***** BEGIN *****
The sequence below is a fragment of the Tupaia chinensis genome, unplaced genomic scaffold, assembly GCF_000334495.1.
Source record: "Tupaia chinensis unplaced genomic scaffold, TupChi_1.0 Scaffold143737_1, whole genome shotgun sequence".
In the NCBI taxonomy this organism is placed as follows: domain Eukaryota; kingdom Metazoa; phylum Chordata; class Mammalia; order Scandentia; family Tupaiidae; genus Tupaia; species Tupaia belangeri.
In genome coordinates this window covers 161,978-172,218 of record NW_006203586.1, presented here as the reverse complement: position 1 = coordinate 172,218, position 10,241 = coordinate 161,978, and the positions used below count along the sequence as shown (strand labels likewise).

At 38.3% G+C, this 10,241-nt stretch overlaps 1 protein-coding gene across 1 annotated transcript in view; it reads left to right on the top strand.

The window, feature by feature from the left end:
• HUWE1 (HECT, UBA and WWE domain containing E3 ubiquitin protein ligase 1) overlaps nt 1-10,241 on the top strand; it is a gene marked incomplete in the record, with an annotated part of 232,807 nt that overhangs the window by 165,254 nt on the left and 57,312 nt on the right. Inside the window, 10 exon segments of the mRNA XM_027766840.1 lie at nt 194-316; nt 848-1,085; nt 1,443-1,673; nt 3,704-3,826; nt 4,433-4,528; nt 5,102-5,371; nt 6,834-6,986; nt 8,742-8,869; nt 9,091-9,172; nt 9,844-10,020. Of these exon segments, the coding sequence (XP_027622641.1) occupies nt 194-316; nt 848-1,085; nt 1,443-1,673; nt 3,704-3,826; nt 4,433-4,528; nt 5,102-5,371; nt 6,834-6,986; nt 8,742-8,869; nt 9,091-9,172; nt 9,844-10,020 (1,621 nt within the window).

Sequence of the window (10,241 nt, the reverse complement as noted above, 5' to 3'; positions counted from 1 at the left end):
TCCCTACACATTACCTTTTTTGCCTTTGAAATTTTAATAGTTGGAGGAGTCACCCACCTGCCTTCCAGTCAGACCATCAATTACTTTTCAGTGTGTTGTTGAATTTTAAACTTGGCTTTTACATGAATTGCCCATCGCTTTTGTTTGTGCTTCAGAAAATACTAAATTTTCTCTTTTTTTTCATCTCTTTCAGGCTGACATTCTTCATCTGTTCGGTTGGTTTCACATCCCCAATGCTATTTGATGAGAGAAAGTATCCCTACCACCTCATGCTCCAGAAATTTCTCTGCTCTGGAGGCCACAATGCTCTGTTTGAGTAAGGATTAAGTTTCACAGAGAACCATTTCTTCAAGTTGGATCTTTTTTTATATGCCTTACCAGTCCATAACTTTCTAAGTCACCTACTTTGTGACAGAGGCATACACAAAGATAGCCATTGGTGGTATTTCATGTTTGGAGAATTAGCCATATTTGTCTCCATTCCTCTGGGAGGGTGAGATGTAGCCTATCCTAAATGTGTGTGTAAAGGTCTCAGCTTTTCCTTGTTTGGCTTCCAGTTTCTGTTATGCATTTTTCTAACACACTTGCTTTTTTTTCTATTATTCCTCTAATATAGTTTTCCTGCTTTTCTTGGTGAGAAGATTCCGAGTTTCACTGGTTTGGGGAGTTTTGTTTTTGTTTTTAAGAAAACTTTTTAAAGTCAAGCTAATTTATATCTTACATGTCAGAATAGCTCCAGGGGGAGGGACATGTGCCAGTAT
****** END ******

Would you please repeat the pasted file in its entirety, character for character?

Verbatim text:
The sequence below is a fragment of the Tupaia chinensis genome, unplaced genomic scaffold, assembly GCF_000334495.1.
Source record: "Tupaia chinensis unplaced genomic scaffold, TupChi_1.0 Scaffold143737_1, whole genome shotgun sequence".
In the NCBI taxonomy this organism is placed as follows: domain Eukaryota; kingdom Metazoa; phylum Chordata; class Mammalia; order Scandentia; family Tupaiidae; genus Tupaia; species Tupaia belangeri.
In genome coordinates this window covers 161,978-172,218 of record NW_006203586.1, presented here as the reverse complement: position 1 = coordinate 172,218, position 10,241 = coordinate 161,978, and the positions used below count along the sequence as shown (strand labels likewise).

At 38.3% G+C, this 10,241-nt stretch overlaps 1 protein-coding gene across 1 annotated transcript in view; it reads left to right on the top strand.

The window, feature by feature from the left end:
• HUWE1 (HECT, UBA and WWE domain containing E3 ubiquitin protein ligase 1) overlaps nt 1-10,241 on the top strand; it is a gene marked incomplete in the record, with an annotated part of 232,807 nt that overhangs the window by 165,254 nt on the left and 57,312 nt on the right. Inside the window, 10 exon segments of the mRNA XM_027766840.1 lie at nt 194-316; nt 848-1,085; nt 1,443-1,673; nt 3,704-3,826; nt 4,433-4,528; nt 5,102-5,371; nt 6,834-6,986; nt 8,742-8,869; nt 9,091-9,172; nt 9,844-10,020. Of these exon segments, the coding sequence (XP_027622641.1) occupies nt 194-316; nt 848-1,085; nt 1,443-1,673; nt 3,704-3,826; nt 4,433-4,528; nt 5,102-5,371; nt 6,834-6,986; nt 8,742-8,869; nt 9,091-9,172; nt 9,844-10,020 (1,621 nt within the window).

Sequence of the window (10,241 nt, the reverse complement as noted above, 5' to 3'; positions counted from 1 at the left end):
TCCCTACACATTACCTTTTTTGCCTTTGAAATTTTAATAGTTGGAGGAGTCACCCACCTGCCTTCCAGTCAGACCATCAATTACTTTTCAGTGTGTTGTTGAATTTTAAACTTGGCTTTTACATGAATTGCCCATCGCTTTTGTTTGTGCTTCAGAAAATACTAAATTTTCTCTTTTTTTTCATCTCTTTCAGGCTGACATTCTTCATCTGTTCGGTTGGTTTCACATCCCCAATGCTATTTGATGAGAGAAAGTATCCCTACCACCTCATGCTCCAGAAATTTCTCTGCTCTGGAGGCCACAATGCTCTGTTTGAGTAAGGATTAAGTTTCACAGAGAACCATTTCTTCAAGTTGGATCTTTTTTTATATGCCTTACCAGTCCATAACTTTCTAAGTCACCTACTTTGTGACAGAGGCATACACAAAGATAGCCATTGGTGGTATTTCATGTTTGGAGAATTAGCCATATTTGTCTCCATTCCTCTGGGAGGGTGAGATGTAGCCTATCCTAAATGTGTGTGTAAAGGTCTCAGCTTTTCCTTGTTTGGCTTCCAGTTTCTGTTATGCATTTTTCTAACACACTTGCTTTTTTTTCTATTATTCCTCTAATATAGTTTTCCTGCTTTTCTTGGTGAGAAGATTCCGAGTTTCACTGGTTTGGGGAGTTTTGTTTTTGTTTTTAAGAAAACTTTTTAAAGTCAAGCTAATTTATATCTTACATGTCAGAATAGCTCCAGGGGGAGGGACATGTGCCAGTAT